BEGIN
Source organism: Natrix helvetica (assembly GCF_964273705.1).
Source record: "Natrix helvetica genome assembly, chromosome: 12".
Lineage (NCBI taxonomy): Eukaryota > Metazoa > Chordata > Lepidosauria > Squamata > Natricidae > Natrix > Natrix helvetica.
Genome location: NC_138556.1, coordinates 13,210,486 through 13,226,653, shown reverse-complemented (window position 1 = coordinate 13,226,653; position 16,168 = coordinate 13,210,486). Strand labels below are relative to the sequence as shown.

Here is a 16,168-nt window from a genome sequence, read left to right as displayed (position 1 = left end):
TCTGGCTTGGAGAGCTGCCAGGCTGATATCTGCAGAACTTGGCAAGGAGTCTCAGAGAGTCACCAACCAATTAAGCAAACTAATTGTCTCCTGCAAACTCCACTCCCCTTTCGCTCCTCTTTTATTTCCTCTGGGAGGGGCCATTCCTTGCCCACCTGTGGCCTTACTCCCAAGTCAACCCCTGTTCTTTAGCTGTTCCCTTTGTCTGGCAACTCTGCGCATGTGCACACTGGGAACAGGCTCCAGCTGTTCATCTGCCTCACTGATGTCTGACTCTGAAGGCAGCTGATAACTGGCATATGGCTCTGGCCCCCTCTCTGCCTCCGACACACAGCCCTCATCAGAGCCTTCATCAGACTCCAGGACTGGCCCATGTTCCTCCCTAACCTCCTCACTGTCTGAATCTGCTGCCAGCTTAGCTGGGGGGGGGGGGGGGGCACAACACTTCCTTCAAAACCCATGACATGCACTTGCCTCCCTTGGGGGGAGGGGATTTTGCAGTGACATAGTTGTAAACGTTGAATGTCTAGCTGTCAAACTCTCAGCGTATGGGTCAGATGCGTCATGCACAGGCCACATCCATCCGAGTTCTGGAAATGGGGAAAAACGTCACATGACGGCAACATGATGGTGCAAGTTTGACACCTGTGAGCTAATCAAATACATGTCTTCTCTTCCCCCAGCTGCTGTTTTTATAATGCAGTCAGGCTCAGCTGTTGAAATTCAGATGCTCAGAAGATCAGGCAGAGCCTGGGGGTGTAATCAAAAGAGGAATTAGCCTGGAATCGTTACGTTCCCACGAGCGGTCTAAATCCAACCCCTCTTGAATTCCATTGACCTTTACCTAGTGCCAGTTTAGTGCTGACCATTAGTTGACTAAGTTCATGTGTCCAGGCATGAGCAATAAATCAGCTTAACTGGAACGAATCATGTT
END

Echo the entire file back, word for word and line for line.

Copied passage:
Source organism: Natrix helvetica (assembly GCF_964273705.1).
Source record: "Natrix helvetica genome assembly, chromosome: 12".
Lineage (NCBI taxonomy): Eukaryota > Metazoa > Chordata > Lepidosauria > Squamata > Natricidae > Natrix > Natrix helvetica.
Genome location: NC_138556.1, coordinates 13,210,486 through 13,226,653, shown reverse-complemented (window position 1 = coordinate 13,226,653; position 16,168 = coordinate 13,210,486). Strand labels below are relative to the sequence as shown.

Here is a 16,168-nt window from a genome sequence, read left to right as displayed (position 1 = left end):
TCTGGCTTGGAGAGCTGCCAGGCTGATATCTGCAGAACTTGGCAAGGAGTCTCAGAGAGTCACCAACCAATTAAGCAAACTAATTGTCTCCTGCAAACTCCACTCCCCTTTCGCTCCTCTTTTATTTCCTCTGGGAGGGGCCATTCCTTGCCCACCTGTGGCCTTACTCCCAAGTCAACCCCTGTTCTTTAGCTGTTCCCTTTGTCTGGCAACTCTGCGCATGTGCACACTGGGAACAGGCTCCAGCTGTTCATCTGCCTCACTGATGTCTGACTCTGAAGGCAGCTGATAACTGGCATATGGCTCTGGCCCCCTCTCTGCCTCCGACACACAGCCCTCATCAGAGCCTTCATCAGACTCCAGGACTGGCCCATGTTCCTCCCTAACCTCCTCACTGTCTGAATCTGCTGCCAGCTTAGCTGGGGGGGGGGGGGGGGCACAACACTTCCTTCAAAACCCATGACATGCACTTGCCTCCCTTGGGGGGAGGGGATTTTGCAGTGACATAGTTGTAAACGTTGAATGTCTAGCTGTCAAACTCTCAGCGTATGGGTCAGATGCGTCATGCACAGGCCACATCCATCCGAGTTCTGGAAATGGGGAAAAACGTCACATGACGGCAACATGATGGTGCAAGTTTGACACCTGTGAGCTAATCAAATACATGTCTTCTCTTCCCCCAGCTGCTGTTTTTATAATGCAGTCAGGCTCAGCTGTTGAAATTCAGATGCTCAGAAGATCAGGCAGAGCCTGGGGGTGTAATCAAAAGAGGAATTAGCCTGGAATCGTTACGTTCCCACGAGCGGTCTAAATCCAACCCCTCTTGAATTCCATTGACCTTTACCTAGTGCCAGTTTAGTGCTGACCATTAGTTGACTAAGTTCATGTGTCCAGGCATGAGCAATAAATCAGCTTAACTGGAACGAATCATGTT